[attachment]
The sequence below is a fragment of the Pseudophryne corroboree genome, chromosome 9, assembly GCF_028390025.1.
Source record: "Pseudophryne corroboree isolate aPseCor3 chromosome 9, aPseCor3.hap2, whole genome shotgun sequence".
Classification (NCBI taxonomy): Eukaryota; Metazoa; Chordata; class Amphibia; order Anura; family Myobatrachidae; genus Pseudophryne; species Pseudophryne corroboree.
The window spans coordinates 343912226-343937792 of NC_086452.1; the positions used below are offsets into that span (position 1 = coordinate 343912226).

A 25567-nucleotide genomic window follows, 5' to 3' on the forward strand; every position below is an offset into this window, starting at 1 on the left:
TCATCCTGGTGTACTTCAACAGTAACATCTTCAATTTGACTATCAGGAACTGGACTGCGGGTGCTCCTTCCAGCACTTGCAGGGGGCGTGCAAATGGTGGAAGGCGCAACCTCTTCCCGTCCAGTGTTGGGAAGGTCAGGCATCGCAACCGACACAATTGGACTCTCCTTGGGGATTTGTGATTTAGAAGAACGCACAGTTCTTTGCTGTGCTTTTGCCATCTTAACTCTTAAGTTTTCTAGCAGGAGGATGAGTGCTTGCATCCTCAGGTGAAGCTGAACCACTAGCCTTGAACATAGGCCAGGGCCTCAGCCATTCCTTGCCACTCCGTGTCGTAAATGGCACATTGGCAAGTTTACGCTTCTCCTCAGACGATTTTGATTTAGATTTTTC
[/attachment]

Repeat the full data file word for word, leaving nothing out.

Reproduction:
The sequence below is a fragment of the Pseudophryne corroboree genome, chromosome 9, assembly GCF_028390025.1.
Source record: "Pseudophryne corroboree isolate aPseCor3 chromosome 9, aPseCor3.hap2, whole genome shotgun sequence".
Classification (NCBI taxonomy): Eukaryota; Metazoa; Chordata; class Amphibia; order Anura; family Myobatrachidae; genus Pseudophryne; species Pseudophryne corroboree.
The window spans coordinates 343912226-343937792 of NC_086452.1; the positions used below are offsets into that span (position 1 = coordinate 343912226).

A 25567-nucleotide genomic window follows, 5' to 3' on the forward strand; every position below is an offset into this window, starting at 1 on the left:
TCATCCTGGTGTACTTCAACAGTAACATCTTCAATTTGACTATCAGGAACTGGACTGCGGGTGCTCCTTCCAGCACTTGCAGGGGGCGTGCAAATGGTGGAAGGCGCAACCTCTTCCCGTCCAGTGTTGGGAAGGTCAGGCATCGCAACCGACACAATTGGACTCTCCTTGGGGATTTGTGATTTAGAAGAACGCACAGTTCTTTGCTGTGCTTTTGCCATCTTAACTCTTAAGTTTTCTAGCAGGAGGATGAGTGCTTGCATCCTCAGGTGAAGCTGAACCACTAGCCTTGAACATAGGCCAGGGCCTCAGCCATTCCTTGCCACTCCGTGTCGTAAATGGCACATTGGCAAGTTTACGCTTCTCCTCAGACGATTTTGATTTAGATTTTTC